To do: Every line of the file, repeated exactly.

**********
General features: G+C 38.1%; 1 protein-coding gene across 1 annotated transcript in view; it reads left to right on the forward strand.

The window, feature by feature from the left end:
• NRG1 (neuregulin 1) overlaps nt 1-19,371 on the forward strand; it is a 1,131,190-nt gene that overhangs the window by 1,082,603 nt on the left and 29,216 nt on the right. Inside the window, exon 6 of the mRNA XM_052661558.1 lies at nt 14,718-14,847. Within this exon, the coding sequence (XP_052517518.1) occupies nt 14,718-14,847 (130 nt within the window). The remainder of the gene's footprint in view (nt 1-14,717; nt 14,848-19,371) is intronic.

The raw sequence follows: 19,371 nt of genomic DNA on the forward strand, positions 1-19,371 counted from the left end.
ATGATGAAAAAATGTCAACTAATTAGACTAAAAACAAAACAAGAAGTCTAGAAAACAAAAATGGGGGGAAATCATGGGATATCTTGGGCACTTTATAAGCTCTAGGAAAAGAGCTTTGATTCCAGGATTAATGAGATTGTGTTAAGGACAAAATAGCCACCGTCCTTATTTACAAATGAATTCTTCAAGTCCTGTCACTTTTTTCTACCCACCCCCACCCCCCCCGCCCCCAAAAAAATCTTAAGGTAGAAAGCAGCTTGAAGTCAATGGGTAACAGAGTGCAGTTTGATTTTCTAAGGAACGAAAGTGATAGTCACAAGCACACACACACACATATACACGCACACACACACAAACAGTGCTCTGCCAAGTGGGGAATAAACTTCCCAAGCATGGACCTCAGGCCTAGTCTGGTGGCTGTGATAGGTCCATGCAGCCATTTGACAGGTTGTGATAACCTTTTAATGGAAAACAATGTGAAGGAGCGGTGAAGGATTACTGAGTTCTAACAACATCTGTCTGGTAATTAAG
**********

General features: G+C 38.1%; 1 protein-coding gene across 1 annotated transcript in view; it reads left to right on the forward strand.

The window, feature by feature from the left end:
• NRG1 (neuregulin 1) overlaps nt 1-19,371 on the forward strand; it is a 1,131,190-nt gene that overhangs the window by 1,082,603 nt on the left and 29,216 nt on the right. Inside the window, exon 6 of the mRNA XM_052661558.1 lies at nt 14,718-14,847. Within this exon, the coding sequence (XP_052517518.1) occupies nt 14,718-14,847 (130 nt within the window). The remainder of the gene's footprint in view (nt 1-14,717; nt 14,848-19,371) is intronic.

The raw sequence follows: 19,371 nt of genomic DNA on the forward strand, positions 1-19,371 counted from the left end.
ATGATGAAAAAATGTCAACTAATTAGACTAAAAACAAAACAAGAAGTCTAGAAAACAAAAATGGGGGGAAATCATGGGATATCTTGGGCACTTTATAAGCTCTAGGAAAAGAGCTTTGATTCCAGGATTAATGAGATTGTGTTAAGGACAAAATAGCCACCGTCCTTATTTACAAATGAATTCTTCAAGTCCTGTCACTTTTTTCTACCCACCCCCACCCCCCCCGCCCCCAAAAAAATCTTAAGGTAGAAAGCAGCTTGAAGTCAATGGGTAACAGAGTGCAGTTTGATTTTCTAAGGAACGAAAGTGATAGTCACAAGCACACACACACACATATACACGCACACACACACAAACAGTGCTCTGCCAAGTGGGGAATAAACTTCCCAAGCATGGACCTCAGGCCTAGTCTGGTGGCTGTGATAGGTCCATGCAGCCATTTGACAGGTTGTGATAACCTTTTAATGGAAAACAATGTGAAGGAGCGGTGAAGGATTACTGAGTTCTAACAACATCTGTCTGGTAATTAAG